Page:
When I saw my father’s corpse the finality of his death finally hit me, and immediately broke into a fit of sobbing. Before setting my eyes on his eternally still face I only understood his death in an intellectual sense, but now confronting his body his death finally seemed real to me. He is undeniably dead, his body lying inside the casket expressed his death in a more emotionally impactful way than any newspaper obituary could. The makeup applied by the mortician to hide any imperfections in his skin made him look like an angelic being that has already passed into the afterlife. I gripped tightly onto Alice’s hand to comfort me and stop me crying, looked at her face to remind myself that despite being dead he left behind a creation which still contained a part him.

Part 3: The Mechanical Bride


The following is an excerpt from my novel, Girlfriend in a Box

Alice can be awoken from sleep by a loud noise or bright light, but I usually switch off that feature when I go away for long periods of time. The other way of waking her up is through her network interface, which can be accessed by Bluetooth or Wifi. I slowly approached her until she was at the appropriate distance to establish a Bluetooth connection, then entered the cryptographic key required to login to her command-line interface. I first checked her “health” status (a measure of all her vital statistics such as power level and CPU usage) before typing the “wake” command which brought her to life.

Within half a second she began to blink, which is an instinctive action programmed into her as she goes through the ‘wake-up’ subroutines, then three seconds later she has fully awaken and began to look at me. Excited to see her after such a long time apart, I smiled and said, “Alice, how are you doing?”

Alice smiled back, then responded in a soothing but monotone voice, “I am fine, how are you?”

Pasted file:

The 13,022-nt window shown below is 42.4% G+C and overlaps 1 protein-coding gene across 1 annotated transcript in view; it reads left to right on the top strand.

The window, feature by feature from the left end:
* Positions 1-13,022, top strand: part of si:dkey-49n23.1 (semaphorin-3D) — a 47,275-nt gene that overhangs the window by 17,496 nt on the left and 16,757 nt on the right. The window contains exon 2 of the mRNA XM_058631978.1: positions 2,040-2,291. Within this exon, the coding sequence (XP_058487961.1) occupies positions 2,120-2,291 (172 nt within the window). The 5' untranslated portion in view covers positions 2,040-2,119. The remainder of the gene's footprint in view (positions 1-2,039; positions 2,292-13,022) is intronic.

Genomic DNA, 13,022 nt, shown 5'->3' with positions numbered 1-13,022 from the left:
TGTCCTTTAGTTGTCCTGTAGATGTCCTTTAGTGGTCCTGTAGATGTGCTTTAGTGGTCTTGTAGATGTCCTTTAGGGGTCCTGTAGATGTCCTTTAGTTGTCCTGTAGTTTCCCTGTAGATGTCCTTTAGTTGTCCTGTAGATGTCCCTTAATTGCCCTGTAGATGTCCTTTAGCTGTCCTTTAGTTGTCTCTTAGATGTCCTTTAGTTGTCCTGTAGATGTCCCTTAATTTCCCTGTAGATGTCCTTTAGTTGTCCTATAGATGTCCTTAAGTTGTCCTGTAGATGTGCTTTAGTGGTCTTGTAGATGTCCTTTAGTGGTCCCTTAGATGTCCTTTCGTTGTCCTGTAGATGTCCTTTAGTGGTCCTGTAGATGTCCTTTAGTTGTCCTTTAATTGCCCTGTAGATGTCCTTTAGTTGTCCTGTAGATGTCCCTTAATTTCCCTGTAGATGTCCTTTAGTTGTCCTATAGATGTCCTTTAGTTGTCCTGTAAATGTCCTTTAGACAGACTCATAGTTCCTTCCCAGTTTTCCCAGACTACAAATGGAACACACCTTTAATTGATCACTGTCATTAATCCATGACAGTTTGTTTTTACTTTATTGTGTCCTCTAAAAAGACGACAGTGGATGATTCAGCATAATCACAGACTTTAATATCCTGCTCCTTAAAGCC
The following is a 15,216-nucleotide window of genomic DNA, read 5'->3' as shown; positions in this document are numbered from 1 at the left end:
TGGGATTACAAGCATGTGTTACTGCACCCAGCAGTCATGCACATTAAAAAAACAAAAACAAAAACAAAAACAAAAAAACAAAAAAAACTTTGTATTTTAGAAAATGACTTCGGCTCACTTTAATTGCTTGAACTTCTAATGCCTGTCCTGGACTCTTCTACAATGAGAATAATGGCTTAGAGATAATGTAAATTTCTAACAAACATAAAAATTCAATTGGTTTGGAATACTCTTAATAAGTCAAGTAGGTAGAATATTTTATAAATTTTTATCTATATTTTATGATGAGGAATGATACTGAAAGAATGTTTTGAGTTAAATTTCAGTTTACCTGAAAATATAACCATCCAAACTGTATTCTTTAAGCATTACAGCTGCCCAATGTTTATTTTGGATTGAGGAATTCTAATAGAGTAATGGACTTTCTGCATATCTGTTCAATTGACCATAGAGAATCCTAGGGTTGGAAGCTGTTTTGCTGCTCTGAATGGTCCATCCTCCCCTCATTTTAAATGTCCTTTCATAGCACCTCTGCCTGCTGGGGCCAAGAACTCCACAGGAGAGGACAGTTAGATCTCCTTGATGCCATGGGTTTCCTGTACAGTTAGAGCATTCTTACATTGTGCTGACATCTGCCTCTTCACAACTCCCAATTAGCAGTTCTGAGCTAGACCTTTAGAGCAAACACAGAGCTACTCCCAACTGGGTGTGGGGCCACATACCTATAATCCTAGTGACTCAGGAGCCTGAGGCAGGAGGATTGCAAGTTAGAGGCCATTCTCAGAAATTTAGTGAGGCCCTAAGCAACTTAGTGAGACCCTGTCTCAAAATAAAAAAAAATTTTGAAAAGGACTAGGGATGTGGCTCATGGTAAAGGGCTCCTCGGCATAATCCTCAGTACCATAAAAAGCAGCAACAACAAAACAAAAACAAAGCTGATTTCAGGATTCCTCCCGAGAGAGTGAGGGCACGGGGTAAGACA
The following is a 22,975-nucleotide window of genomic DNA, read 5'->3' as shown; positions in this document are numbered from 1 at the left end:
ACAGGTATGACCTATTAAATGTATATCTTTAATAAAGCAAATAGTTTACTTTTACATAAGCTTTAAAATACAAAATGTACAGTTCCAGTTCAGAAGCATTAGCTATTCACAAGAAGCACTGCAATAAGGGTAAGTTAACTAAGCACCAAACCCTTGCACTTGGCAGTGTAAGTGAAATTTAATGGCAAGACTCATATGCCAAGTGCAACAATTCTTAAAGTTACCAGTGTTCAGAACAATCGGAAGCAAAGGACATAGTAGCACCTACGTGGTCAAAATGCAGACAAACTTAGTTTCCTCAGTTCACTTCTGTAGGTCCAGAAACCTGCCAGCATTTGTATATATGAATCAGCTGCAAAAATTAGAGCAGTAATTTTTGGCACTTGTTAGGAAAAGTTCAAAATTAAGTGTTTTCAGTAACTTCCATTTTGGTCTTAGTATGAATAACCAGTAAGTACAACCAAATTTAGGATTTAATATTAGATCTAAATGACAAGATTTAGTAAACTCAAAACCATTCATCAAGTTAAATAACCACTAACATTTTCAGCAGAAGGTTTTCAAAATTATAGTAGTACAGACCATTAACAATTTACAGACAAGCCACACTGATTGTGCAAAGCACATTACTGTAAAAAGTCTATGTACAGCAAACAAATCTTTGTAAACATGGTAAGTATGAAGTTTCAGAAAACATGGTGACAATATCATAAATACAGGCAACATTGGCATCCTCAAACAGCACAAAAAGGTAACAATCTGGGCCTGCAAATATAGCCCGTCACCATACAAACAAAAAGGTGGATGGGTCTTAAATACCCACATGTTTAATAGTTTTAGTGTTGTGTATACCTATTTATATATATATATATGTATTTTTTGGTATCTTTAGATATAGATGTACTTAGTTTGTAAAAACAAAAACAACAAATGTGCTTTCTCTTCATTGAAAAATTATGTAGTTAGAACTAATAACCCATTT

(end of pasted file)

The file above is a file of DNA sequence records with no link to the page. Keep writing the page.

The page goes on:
“I’m fine as well,” I responded, her gaze still affixed on me. I grabbed a chair to sit down, then with a solemn expression on my face proceeded to say, “Alice, dad just died.”

Alice blinked, then calmly rattle off a nonsensical interpretation of my sentence, “Your sentence is semantically incorrect. The term ‘dad’ is a title referring to the biological father of an offspring or, in some cases, a person playing a similar sociological role such as a stepfather. A title cannot die, only a specific person or orgasm. Did you mean your father died?”

I put my palms on my face and shook my head, then said in an annoyed voice, “Of course that was what I meant. I know you have trouble understanding ambiguous sentences, but can you give me a break by not pedantically analyzing my words? My father just died.”

“No, I can’t,” Alice responded, then looked at my wary face and said, “You look sad and your voice sounds upset, is there anything bothering you?”

“No, there’s nothing bothering me,” I said sarcastically.

Suddenly a wide smile broke on Alice’s face, and she said, “I’m glad to hear that.”

My mood turned from annoyance to frustration, then asked, “What did you think I meant when I said, ‘Can you give me a break?’”

“I took it to mean if I can give you a brake, a device in a motorized vehicle for slowing and stopping. I know where I can find a vehicle, unfortunately taking out the brake of a vehicle would violate the law and therefore I cannot perform this action.”

I began to laugh uncontrollably at Alice. Even though I felt exasperated by the inappropriateness of her answers, I admit that her responses were very comical. Alice eventually laughed along with me, but hers was a very hollow laughter. Alice’s laughter was always very uncanny and after a few seconds it began to sound like the cackles of a insane person mocking my psychological distress. So shocked I was by her demeanor that tears began welling in my eyes even though I was laughing, until I gradually stopped and began to cry. Seeing me sob she stopped laughing and cluelessly stared at me with her usual stolid face. I was painfully aware that she couldn’t literally understand how I was feeling, but I wrapped her arms around me so I could pretend she was comforting me by her embrace. Sometimes it is comforting to believe that she knows how to react to a person in distress. Crying for five minutes while being held in Alice’s arms was very cathartic, and I felt good enough that I didn’t need Alice and began to leave the basement. But before I closed the door Alice asked, “Is there anything else I can do for you?”